8. Apple controlling software delivery to the iPhone, just like other media (music, videos) thru iTunes is a great idea. I can’t tell you how many times I’ve had to reinitialize my old WM5 phone due to some third party app, installed with good intentions, that didn’t do exactly what I wanted and ended up crashing the phone. Especially when you start adding multiple third party apps, many of them not compatible with each other. Apple is all about maintaining control of the entire experience, that is why their solutions remain so elegant and trouble free.

  9. This is exactly what the iPhone needs. Hopefully SJ will see it for what it is worth….3rd party apps=tons more sales. With 3rd party apps a dev kits the iPhone will finally truly be a personal computer.

    Just my $0.02

  10. Comment to Jeff

    Jeff your analogy of the iphone to leapard is false. Apple announced to the world before iphone was released that it would be a closed system. This left potential buyers with 2 choices … 1, Buy it knowing it was a closed system, or, 2. Don’t buy it. I want my iphone to continue to work as specd by Apple without worrying that some ambitious malcontent decides what is best for the rest of us. This does open the door for all types of mal ware to find itself to the iphone.

  11. Freedom is about CHOICE:

    You can choose to use the application as the manufacturer intended to.

    Or you can choose to tweak and hack it any way you want, if you’re willing to lose your warranty.

    It’s just like cars. You can choose to keep it standard, the way it came from the factory (keep it “classic”, if you want.)

    Or you can modify it, put the big rims, alter the engine, gadgets, body, lower it, raise it, you name it.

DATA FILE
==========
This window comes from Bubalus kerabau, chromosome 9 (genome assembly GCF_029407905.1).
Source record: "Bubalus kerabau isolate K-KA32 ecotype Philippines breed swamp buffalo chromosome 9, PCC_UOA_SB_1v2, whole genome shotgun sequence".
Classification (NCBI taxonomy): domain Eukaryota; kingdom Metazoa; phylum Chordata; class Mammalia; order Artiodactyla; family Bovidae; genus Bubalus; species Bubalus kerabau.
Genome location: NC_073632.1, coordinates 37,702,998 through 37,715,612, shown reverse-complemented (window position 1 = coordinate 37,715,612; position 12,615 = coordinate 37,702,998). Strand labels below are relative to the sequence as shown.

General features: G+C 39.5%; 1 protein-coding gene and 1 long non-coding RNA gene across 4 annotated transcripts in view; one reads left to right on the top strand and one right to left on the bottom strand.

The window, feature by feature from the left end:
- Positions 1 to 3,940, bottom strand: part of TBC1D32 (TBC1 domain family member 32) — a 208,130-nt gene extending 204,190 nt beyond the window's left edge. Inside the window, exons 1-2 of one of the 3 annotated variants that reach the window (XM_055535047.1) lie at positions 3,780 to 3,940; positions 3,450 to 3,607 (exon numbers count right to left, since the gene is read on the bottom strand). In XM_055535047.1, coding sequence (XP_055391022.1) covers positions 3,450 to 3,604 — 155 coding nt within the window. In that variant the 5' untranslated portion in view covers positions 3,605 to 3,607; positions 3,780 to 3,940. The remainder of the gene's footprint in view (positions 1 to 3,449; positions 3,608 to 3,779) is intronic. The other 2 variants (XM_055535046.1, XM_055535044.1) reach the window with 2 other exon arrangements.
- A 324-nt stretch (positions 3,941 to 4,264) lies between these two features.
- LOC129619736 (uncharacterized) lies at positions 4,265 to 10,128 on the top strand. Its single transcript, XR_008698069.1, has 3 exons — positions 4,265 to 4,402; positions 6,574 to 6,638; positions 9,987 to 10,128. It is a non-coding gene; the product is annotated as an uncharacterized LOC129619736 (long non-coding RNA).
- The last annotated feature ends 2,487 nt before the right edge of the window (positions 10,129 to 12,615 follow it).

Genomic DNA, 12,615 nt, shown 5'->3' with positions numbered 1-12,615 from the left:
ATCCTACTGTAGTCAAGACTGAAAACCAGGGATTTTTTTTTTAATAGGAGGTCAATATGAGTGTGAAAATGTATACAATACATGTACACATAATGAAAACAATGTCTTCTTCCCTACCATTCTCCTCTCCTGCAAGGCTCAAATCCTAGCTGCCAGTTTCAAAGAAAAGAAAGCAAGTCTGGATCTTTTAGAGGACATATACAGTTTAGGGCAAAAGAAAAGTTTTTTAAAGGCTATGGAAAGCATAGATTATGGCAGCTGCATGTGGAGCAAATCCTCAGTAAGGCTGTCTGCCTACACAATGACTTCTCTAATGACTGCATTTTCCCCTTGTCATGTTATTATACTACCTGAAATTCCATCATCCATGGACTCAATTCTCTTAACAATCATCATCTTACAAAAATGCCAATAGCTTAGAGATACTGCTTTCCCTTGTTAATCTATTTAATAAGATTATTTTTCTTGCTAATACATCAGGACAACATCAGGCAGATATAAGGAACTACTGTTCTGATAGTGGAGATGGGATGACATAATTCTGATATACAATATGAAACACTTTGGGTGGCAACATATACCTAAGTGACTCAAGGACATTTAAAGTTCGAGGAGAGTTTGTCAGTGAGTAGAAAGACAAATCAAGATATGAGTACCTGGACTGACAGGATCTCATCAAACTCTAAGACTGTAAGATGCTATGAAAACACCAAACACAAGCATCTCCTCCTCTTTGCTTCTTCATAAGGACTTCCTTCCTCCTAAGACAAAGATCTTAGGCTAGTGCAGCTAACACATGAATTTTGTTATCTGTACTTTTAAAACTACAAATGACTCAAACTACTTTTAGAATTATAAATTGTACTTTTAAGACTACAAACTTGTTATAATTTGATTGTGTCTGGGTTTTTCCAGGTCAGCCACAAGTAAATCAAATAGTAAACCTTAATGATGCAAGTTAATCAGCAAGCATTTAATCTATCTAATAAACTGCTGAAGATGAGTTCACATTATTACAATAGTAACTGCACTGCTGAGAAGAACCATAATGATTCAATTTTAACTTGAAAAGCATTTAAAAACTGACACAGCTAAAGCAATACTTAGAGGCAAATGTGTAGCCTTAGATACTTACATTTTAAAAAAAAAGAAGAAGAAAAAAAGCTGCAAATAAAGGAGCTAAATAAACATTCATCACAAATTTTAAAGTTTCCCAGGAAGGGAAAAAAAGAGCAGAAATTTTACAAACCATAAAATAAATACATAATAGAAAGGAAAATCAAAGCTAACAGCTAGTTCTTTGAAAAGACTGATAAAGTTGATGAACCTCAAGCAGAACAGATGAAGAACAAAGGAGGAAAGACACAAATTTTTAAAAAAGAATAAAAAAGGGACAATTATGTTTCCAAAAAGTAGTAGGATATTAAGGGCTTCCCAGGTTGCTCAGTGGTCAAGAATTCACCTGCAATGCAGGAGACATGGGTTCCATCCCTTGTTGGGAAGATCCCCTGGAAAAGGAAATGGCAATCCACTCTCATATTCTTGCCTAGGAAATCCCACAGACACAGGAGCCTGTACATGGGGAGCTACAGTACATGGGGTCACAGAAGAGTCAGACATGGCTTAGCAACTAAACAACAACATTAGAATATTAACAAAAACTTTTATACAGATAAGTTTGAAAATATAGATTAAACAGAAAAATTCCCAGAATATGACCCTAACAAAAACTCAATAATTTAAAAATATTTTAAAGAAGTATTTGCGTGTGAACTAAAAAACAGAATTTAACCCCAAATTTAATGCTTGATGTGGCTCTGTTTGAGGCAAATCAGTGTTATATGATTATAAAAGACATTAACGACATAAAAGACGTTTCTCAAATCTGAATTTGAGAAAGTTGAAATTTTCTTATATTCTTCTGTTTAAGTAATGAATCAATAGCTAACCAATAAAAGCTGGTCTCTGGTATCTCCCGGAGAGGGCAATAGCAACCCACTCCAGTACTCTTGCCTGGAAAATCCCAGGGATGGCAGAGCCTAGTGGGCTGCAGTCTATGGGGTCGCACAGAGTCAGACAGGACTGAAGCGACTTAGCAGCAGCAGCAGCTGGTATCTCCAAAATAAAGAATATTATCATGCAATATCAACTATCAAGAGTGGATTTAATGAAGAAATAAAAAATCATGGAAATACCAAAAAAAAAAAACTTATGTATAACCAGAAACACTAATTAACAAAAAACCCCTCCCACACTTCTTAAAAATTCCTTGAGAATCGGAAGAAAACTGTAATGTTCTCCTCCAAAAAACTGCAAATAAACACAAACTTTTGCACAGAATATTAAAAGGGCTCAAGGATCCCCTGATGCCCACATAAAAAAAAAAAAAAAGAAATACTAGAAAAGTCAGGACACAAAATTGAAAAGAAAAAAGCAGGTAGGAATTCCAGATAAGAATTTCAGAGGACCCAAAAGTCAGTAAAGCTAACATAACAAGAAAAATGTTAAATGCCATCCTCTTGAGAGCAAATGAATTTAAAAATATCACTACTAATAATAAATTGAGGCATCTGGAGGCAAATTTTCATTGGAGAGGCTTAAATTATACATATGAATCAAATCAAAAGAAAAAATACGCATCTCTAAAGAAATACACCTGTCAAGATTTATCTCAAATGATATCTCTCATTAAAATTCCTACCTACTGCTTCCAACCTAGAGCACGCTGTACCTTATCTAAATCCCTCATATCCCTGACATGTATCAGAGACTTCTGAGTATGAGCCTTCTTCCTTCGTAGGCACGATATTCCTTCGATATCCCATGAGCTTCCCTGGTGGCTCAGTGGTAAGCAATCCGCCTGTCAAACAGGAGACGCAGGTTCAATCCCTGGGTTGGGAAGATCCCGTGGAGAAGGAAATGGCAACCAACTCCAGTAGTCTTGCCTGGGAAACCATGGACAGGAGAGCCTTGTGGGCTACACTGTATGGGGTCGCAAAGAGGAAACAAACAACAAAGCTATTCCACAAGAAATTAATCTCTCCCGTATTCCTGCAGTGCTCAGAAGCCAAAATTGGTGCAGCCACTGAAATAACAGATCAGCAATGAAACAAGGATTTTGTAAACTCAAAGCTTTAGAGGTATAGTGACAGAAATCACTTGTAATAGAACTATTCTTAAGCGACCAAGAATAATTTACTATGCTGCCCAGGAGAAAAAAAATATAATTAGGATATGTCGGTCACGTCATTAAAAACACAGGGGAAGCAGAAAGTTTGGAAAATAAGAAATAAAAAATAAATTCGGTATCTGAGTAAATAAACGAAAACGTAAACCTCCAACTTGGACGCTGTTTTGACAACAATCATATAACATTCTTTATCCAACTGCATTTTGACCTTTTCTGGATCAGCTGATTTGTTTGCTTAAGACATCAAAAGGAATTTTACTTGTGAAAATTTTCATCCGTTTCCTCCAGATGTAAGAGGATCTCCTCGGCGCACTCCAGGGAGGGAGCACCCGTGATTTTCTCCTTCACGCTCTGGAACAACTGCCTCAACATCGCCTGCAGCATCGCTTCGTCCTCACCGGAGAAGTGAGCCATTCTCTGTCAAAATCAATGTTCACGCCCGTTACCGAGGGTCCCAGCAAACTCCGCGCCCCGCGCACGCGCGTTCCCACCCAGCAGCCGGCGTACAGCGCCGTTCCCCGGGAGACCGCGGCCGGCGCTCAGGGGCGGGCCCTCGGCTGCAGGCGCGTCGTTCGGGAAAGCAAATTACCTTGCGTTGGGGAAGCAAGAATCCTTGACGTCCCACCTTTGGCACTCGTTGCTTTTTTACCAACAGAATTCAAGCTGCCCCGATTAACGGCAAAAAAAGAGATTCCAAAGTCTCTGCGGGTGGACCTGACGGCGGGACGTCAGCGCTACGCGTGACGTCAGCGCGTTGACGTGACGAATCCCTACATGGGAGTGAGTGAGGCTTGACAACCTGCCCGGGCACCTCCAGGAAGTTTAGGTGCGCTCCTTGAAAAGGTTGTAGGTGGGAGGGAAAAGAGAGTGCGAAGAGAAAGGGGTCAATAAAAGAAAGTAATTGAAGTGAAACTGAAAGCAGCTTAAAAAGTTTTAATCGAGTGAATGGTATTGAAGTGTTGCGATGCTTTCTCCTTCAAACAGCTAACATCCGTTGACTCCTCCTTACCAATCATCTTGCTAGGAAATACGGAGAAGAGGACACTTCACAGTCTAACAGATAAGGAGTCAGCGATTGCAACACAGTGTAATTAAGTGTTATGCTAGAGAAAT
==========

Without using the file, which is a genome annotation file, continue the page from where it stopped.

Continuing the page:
In discussions like this, I remember WHY was Apple created, in the first place: To free people from the IBM-related restrictions. The Apple II was a computer designed to CREATE, ADD and REMOVE options at your leisure (I’m the proud owner of an original 1979 Apple II, plus other nice old computers, like a NextStation)

    And, aren’t Macs the computers for creative people? And isn’t programming the top creative activity to do with computers?

    It’s all in choice. If you choose to be just an user and use only what Apple (or whomever dictates), I’m OK with that. It’s safer for sure.

    But that should not be a reason to bash programmers who try new things and push technology to the limits. If you don’t know programming or the spirit of learning more, then your comments about hackers (REAL hackers, not “crackers”) are somehow out of line.

    No offense to anybody.

  12. As a disclaimer:

    Of course, my previous comment does NOT condone programming for the pure sake of destructive activities: Virus, malware, etc.

    Programming (as anything else) is a responsibility. You should be free to practice it, but respect for others in vital for it to flourish.